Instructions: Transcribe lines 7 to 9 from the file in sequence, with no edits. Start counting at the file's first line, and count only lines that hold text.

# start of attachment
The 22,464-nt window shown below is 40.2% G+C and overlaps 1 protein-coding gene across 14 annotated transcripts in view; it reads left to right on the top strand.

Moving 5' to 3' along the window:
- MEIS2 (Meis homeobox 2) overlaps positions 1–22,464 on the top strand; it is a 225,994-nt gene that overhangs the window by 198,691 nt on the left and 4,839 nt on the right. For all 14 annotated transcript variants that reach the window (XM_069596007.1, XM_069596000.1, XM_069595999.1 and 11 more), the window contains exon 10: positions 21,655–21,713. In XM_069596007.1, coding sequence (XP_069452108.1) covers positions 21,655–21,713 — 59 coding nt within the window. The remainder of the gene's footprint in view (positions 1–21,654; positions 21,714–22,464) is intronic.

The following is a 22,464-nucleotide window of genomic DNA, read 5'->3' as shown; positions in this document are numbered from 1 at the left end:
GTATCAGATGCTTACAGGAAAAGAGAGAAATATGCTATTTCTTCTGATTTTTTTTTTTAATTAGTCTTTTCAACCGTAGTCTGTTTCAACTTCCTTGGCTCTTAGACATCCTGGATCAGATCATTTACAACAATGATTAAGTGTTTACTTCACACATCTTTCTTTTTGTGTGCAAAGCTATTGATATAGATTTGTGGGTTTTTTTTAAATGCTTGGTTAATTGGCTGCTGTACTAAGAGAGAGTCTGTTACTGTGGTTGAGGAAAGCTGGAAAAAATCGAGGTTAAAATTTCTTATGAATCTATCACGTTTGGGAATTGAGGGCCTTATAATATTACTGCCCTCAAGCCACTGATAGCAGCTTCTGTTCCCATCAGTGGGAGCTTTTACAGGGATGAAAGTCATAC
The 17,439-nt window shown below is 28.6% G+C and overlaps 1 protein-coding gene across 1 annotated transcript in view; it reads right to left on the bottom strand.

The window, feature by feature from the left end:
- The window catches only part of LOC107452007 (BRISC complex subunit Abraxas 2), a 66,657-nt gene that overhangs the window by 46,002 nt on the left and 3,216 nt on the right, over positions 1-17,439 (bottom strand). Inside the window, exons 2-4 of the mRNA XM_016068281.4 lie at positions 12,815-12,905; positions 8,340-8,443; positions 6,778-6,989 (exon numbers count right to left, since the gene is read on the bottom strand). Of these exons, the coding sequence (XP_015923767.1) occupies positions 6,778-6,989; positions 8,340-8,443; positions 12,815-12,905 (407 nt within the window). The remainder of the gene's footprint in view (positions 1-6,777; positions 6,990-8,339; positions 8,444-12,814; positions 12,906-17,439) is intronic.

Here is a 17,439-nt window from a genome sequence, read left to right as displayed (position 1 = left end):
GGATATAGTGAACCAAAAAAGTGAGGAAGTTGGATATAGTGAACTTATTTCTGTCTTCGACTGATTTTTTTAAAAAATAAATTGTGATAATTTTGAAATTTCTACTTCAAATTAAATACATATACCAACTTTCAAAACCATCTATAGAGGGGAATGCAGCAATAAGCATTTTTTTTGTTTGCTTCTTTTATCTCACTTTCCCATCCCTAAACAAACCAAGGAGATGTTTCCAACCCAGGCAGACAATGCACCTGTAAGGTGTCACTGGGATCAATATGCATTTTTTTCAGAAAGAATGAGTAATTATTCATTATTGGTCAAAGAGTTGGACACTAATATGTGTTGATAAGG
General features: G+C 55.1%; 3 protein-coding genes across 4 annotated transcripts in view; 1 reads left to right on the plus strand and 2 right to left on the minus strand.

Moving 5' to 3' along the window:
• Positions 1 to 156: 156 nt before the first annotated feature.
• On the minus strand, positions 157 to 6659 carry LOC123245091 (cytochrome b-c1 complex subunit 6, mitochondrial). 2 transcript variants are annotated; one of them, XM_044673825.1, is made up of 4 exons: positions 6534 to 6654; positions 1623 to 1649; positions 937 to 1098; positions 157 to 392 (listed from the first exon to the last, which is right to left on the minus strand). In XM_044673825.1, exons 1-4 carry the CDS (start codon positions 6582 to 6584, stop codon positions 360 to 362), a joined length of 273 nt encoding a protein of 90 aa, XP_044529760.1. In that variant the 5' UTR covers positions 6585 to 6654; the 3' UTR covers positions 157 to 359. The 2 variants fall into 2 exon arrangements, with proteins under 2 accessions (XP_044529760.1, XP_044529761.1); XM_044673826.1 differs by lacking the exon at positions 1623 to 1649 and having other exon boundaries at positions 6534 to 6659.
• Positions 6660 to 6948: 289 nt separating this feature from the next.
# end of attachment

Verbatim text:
The window, feature by feature from the left end:
- The window catches only part of LOC107452007 (BRISC complex subunit Abraxas 2), a 66,657-nt gene that overhangs the window by 46,002 nt on the left and 3,216 nt on the right, over positions 1-17,439 (bottom strand). Inside the window, exons 2-4 of the mRNA XM_016068281.4 lie at positions 12,815-12,905; positions 8,340-8,443; positions 6,778-6,989 (exon numbers count right to left, since the gene is read on the bottom strand). Of these exons, the coding sequence (XP_015923767.1) occupies positions 6,778-6,989; positions 8,340-8,443; positions 12,815-12,905 (407 nt within the window). The remainder of the gene's footprint in view (positions 1-6,777; positions 6,990-8,339; positions 8,444-12,814; positions 12,906-17,439) is intronic.

Here is a 17,439-nt window from a genome sequence, read left to right as displayed (position 1 = left end):